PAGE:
AAJ Awards Athletes and Attorney John Manly with the Steven J. Sharp Public Service Award | The American Association For Justice
For Immediate Release: July 11, 2018

AAJ Awards Athletes and Attorney John Manly with the Steven J. Sharp Public Service Award

Contact:
Sammi Swing
Email:
Samantha.Swing@justice.org
Phone:
202-944-2806

Washington, DC — During the 2018 Annual Convention in Denver, outgoing American Association for Justice (AAJ) President Kathleen Nastri presented attorney John Manly and USA Olympic and NCAA athletes Jeanette Antolin, Jamie Dantzscher, Mattie Larson, Kaylee Lorincz, Sterling Riethman, and Jordyn Wieber with the Steven J. Sharp Public Service Award.  

“It took courage for these remarkable athletes to speak out against their abuser and to lead the fight to hold him accountable in court,” said Nastri.  “I thank them for their bravery and am honored to present John, Jeanette, Jamie, Mattie, Kaylee, Sterling, and Jordyn with this distinguished award acknowledging their contributions to the American civil justice system.”

John Manly is a founding partner of Manly, Stewart & Finaldi in California.  He represents more than 100 athletes, including Jeanette Antolin, Jamie Dantzscher, Mattie Larson, Kaylee Lorincz, Sterling Riethman, and Jordyn Wieber, who courageously stood up to hold their abuser, former USA Gymnastics team doctor Larry Nassar, publicly accountable in court.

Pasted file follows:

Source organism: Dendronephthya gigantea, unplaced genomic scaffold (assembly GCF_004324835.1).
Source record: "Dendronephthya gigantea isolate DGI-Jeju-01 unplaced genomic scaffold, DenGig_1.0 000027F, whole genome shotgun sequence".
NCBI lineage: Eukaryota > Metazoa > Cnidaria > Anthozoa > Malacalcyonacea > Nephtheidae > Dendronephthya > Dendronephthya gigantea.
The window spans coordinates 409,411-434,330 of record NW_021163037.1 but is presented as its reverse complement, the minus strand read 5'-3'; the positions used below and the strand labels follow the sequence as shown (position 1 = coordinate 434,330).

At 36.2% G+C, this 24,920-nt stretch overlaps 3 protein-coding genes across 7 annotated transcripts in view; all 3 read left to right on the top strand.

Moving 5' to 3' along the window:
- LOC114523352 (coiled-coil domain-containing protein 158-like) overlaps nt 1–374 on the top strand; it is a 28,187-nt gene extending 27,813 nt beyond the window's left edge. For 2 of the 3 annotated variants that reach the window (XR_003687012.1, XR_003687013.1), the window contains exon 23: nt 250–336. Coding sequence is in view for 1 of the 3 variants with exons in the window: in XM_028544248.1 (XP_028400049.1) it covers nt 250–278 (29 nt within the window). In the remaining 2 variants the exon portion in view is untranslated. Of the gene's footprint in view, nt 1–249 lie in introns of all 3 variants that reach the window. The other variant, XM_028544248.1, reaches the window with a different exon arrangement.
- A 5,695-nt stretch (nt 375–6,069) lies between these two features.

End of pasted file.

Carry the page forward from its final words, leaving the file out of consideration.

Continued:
Nastri concluded, “These athletes helped inspire many survivors of sexual harassment and assault to come forward and speak out against their abusers.  That’s why it’s critical that we defend and strengthen civil justice in America by protecting constitutional rights and access to the courts.”

About the Award

The Steven J. Sharp Public Service Award recognizes attorneys and their clients whose cases tell the story of American civil justice and help educate the public about the need to protect Americans’ constitutional right to a trial by jury.  

The award is named after a brave Richland, Oregon, man who lost his arms at the age of 17 because of a defective tractor hay baler.  The tractor manufacturer knew of the tractor’s defective design, yet company executives did nothing – leaving consumers at risk.  At the time of Steven’s case, there was legislation pending in Congress that would have protected the tractor manufacturer and prevented him from holding the corporation accountable in court.  Steven shared his story with lawmakers on Capitol Hill and ultimately helped convince President Clinton to veto the legislation that would have limited his access to the courts and deprived others like him of justice.

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The American Association for Justice works to preserve the constitutional right to trial by jury and to make sure people have a fair chance to receive justice through the legal system when they are injured by the negligence or misconduct of others—even when it means taking on the most powerful corporations. Visit http://www.justice.org